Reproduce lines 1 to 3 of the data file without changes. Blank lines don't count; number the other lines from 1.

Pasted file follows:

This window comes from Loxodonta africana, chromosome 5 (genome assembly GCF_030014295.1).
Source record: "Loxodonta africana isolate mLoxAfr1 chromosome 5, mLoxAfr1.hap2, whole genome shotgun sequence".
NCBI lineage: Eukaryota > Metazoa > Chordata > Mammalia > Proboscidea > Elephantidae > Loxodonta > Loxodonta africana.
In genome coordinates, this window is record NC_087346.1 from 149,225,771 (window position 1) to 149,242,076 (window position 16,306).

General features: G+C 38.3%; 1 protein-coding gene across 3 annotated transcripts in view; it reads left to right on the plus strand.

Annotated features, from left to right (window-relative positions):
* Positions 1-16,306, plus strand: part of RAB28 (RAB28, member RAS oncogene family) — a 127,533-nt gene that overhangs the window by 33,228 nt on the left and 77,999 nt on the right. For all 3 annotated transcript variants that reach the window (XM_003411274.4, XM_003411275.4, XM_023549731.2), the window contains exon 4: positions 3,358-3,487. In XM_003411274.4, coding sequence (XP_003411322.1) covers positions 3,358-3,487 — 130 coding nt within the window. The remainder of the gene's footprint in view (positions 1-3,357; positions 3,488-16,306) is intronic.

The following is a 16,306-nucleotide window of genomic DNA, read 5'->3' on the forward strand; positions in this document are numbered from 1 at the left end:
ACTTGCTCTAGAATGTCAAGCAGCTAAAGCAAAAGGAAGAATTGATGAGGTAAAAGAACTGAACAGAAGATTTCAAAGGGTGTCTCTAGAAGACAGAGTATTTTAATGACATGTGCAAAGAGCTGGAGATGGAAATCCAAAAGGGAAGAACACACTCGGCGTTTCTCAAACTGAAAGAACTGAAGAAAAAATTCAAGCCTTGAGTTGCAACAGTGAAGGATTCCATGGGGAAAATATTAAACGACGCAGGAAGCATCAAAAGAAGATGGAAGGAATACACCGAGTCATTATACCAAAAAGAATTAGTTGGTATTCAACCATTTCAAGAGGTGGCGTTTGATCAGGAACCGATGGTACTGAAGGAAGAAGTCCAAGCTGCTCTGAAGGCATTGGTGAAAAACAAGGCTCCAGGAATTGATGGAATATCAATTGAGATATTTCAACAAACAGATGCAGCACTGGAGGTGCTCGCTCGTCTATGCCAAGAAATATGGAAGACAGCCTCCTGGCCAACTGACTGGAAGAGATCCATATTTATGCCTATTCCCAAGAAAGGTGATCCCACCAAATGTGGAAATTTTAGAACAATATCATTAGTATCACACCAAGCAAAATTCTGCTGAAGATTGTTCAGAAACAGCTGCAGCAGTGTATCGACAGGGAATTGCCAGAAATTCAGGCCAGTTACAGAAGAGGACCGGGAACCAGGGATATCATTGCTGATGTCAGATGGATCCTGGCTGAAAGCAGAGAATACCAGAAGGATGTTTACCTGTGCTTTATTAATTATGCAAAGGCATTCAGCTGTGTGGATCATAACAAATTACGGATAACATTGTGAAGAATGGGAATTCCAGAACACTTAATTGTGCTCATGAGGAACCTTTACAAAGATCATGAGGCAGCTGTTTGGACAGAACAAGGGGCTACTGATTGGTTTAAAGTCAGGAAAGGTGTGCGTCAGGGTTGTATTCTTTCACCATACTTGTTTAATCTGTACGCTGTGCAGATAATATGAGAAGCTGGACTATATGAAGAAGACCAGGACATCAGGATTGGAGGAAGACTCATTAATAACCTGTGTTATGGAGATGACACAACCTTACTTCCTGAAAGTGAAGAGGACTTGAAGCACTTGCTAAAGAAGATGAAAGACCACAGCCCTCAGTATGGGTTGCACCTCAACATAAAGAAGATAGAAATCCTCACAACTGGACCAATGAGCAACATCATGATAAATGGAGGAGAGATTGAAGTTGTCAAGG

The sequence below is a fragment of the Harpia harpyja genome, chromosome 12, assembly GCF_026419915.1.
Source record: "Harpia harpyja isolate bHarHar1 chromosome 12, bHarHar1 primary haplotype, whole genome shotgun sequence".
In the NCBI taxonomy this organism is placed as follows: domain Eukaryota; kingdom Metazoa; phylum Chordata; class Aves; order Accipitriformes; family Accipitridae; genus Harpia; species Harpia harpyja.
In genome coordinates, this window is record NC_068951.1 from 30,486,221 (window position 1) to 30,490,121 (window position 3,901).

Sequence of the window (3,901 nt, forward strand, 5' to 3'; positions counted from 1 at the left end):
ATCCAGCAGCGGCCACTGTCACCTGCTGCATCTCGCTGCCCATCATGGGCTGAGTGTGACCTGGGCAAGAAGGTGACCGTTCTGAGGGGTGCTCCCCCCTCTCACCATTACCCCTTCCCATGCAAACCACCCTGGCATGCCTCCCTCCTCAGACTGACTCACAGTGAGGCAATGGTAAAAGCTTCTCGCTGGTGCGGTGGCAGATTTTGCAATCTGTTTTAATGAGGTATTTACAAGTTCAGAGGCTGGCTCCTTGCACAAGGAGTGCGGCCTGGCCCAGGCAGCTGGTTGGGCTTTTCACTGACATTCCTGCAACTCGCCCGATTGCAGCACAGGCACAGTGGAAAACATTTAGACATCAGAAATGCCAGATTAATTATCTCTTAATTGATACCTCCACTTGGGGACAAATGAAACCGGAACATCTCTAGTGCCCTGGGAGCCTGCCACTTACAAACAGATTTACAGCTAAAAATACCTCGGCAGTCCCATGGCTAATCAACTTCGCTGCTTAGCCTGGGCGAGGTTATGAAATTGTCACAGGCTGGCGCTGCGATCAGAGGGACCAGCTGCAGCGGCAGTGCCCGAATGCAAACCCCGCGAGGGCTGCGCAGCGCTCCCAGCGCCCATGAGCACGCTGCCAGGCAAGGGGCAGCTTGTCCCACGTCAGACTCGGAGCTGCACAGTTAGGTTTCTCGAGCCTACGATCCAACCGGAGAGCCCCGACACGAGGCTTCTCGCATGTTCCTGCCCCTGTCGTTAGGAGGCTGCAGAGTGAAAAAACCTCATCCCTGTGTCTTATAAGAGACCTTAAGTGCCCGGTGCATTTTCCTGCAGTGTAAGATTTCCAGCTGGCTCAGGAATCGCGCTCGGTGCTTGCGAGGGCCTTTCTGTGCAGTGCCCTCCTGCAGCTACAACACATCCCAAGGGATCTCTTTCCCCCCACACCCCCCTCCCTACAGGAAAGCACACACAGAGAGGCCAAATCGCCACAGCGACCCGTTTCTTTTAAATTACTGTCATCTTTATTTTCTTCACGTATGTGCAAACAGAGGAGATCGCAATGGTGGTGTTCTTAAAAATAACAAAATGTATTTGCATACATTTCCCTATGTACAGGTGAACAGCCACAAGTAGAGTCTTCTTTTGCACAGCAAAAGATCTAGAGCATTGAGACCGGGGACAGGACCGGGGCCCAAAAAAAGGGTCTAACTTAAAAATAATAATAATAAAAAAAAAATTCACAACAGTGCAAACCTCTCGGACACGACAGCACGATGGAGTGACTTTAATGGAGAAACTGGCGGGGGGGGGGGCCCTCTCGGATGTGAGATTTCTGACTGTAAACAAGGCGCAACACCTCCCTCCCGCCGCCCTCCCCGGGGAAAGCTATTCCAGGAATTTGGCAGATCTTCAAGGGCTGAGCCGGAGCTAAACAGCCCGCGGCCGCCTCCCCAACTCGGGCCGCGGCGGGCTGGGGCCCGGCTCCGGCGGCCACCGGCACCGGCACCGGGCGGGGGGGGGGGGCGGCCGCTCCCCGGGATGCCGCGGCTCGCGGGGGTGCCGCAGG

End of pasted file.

This window comes from Loxodonta africana, chromosome 5 (genome assembly GCF_030014295.1).
Source record: "Loxodonta africana isolate mLoxAfr1 chromosome 5, mLoxAfr1.hap2, whole genome shotgun sequence".
NCBI lineage: Eukaryota > Metazoa > Chordata > Mammalia > Proboscidea > Elephantidae > Loxodonta > Loxodonta africana.